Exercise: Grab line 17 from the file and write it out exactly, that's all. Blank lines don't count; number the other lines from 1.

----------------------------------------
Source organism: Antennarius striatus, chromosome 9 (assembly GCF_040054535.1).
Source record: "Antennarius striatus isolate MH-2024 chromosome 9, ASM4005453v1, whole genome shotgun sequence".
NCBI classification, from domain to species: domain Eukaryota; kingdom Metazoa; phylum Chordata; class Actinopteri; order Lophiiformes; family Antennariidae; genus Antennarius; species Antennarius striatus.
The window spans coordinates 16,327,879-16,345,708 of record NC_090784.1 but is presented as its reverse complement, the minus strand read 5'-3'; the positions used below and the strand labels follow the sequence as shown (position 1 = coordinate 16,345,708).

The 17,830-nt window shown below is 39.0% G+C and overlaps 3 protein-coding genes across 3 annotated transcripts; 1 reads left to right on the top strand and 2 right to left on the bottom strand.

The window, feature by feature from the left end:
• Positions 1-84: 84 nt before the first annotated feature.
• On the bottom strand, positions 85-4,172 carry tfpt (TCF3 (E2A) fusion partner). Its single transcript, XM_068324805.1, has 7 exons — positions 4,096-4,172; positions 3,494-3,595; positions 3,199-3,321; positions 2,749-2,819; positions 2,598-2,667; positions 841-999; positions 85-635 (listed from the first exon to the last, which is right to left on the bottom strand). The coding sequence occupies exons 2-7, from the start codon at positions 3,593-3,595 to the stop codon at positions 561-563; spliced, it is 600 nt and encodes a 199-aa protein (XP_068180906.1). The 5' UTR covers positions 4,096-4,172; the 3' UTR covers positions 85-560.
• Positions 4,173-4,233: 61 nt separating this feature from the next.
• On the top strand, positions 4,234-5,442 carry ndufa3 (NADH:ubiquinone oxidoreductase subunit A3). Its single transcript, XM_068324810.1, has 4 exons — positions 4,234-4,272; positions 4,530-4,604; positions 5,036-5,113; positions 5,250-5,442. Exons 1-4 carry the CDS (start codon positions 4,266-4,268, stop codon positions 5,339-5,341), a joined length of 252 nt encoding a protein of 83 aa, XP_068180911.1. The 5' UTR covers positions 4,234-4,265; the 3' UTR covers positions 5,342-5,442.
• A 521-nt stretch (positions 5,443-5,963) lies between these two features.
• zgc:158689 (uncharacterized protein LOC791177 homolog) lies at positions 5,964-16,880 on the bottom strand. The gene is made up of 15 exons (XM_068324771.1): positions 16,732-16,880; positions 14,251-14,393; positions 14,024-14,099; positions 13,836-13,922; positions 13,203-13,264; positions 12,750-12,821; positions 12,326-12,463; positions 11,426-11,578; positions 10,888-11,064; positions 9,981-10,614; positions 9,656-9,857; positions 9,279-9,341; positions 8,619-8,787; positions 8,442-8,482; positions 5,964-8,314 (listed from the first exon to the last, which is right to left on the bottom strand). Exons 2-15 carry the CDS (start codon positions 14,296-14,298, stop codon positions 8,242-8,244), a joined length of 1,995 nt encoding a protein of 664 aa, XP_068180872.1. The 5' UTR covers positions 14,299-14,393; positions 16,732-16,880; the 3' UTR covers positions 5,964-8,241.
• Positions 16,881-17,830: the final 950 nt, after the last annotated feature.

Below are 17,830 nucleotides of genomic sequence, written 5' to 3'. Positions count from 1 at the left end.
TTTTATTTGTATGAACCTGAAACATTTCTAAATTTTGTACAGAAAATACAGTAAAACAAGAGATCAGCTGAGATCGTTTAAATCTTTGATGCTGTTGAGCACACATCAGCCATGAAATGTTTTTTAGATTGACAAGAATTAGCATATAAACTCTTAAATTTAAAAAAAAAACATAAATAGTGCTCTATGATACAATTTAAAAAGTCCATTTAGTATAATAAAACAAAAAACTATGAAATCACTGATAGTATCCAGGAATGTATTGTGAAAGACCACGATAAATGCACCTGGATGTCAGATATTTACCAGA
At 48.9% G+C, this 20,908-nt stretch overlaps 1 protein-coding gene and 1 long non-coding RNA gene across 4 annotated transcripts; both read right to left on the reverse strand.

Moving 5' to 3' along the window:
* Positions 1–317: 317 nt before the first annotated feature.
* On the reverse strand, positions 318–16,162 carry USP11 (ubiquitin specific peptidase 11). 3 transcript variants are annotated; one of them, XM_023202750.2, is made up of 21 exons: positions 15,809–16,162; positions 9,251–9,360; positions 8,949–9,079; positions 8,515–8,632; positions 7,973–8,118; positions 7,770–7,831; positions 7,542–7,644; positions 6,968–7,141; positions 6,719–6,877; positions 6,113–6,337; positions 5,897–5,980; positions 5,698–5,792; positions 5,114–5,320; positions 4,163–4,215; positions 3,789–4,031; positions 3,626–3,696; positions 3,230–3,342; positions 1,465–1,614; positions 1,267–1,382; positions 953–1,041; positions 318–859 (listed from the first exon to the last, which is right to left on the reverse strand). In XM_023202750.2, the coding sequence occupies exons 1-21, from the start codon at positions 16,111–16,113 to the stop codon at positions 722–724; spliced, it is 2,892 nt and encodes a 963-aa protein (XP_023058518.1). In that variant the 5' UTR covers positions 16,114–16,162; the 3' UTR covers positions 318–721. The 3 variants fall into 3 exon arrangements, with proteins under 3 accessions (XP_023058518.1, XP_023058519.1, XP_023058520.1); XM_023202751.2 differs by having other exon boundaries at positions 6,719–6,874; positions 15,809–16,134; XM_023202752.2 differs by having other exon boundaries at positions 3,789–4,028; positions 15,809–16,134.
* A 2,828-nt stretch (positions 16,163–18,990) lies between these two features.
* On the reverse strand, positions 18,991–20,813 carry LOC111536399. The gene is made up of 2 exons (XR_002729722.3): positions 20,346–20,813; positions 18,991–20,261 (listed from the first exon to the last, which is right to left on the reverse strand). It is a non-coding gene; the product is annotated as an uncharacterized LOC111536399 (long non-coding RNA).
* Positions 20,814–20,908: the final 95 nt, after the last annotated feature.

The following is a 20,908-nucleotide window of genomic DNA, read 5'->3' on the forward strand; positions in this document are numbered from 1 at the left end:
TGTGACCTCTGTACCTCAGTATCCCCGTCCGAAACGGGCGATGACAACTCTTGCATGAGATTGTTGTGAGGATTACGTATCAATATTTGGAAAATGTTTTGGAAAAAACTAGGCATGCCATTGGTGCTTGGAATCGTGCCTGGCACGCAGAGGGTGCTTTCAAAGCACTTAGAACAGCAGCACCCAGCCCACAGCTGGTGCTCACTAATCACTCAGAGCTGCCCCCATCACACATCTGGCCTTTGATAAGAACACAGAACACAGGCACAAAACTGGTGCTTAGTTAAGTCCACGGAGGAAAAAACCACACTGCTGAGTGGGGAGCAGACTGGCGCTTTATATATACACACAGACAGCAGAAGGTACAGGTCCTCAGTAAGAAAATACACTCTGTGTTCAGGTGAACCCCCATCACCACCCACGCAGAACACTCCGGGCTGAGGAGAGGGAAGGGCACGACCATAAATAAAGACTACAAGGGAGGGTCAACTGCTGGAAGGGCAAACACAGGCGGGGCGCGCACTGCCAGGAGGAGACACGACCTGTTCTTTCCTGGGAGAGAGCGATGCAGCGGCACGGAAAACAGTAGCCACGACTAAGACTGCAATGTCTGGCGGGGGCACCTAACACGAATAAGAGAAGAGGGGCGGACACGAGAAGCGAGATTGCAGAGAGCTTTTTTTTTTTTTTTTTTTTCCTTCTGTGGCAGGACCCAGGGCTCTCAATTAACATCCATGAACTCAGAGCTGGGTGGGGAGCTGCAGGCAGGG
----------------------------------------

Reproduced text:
Moving 5' to 3' along the window: